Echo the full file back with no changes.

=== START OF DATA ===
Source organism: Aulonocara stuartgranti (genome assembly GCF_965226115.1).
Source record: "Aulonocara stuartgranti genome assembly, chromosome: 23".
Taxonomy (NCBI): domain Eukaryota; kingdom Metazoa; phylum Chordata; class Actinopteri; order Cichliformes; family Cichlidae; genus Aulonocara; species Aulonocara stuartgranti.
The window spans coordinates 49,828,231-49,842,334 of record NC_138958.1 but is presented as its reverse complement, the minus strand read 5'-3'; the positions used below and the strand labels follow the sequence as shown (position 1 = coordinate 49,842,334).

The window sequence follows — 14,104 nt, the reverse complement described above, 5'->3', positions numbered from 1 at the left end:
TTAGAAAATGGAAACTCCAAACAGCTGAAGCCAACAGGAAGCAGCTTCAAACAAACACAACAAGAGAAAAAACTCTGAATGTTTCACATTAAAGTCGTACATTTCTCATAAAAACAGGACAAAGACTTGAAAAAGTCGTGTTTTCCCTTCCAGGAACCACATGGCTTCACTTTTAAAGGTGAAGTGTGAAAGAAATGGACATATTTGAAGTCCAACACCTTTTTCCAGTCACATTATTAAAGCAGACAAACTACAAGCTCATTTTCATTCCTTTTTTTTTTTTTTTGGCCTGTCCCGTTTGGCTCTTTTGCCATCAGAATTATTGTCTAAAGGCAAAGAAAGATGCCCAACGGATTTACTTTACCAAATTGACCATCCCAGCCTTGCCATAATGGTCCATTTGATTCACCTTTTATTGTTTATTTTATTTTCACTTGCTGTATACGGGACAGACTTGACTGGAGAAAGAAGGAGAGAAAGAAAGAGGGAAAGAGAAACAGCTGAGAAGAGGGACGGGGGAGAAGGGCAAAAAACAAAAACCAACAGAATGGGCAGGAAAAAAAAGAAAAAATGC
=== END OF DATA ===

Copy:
Source organism: Aulonocara stuartgranti (genome assembly GCF_965226115.1).
Source record: "Aulonocara stuartgranti genome assembly, chromosome: 23".
Taxonomy (NCBI): domain Eukaryota; kingdom Metazoa; phylum Chordata; class Actinopteri; order Cichliformes; family Cichlidae; genus Aulonocara; species Aulonocara stuartgranti.
The window spans coordinates 49,828,231-49,842,334 of record NC_138958.1 but is presented as its reverse complement, the minus strand read 5'-3'; the positions used below and the strand labels follow the sequence as shown (position 1 = coordinate 49,842,334).

The window sequence follows — 14,104 nt, the reverse complement described above, 5'->3', positions numbered from 1 at the left end:
TTAGAAAATGGAAACTCCAAACAGCTGAAGCCAACAGGAAGCAGCTTCAAACAAACACAACAAGAGAAAAAACTCTGAATGTTTCACATTAAAGTCGTACATTTCTCATAAAAACAGGACAAAGACTTGAAAAAGTCGTGTTTTCCCTTCCAGGAACCACATGGCTTCACTTTTAAAGGTGAAGTGTGAAAGAAATGGACATATTTGAAGTCCAACACCTTTTTCCAGTCACATTATTAAAGCAGACAAACTACAAGCTCATTTTCATTCCTTTTTTTTTTTTTTTGGCCTGTCCCGTTTGGCTCTTTTGCCATCAGAATTATTGTCTAAAGGCAAAGAAAGATGCCCAACGGATTTACTTTACCAAATTGACCATCCCAGCCTTGCCATAATGGTCCATTTGATTCACCTTTTATTGTTTATTTTATTTTCACTTGCTGTATACGGGACAGACTTGACTGGAGAAAGAAGGAGAGAAAGAAAGAGGGAAAGAGAAACAGCTGAGAAGAGGGACGGGGGAGAAGGGCAAAAAACAAAAACCAACAGAATGGGCAGGAAAAAAAAGAAAAAATGC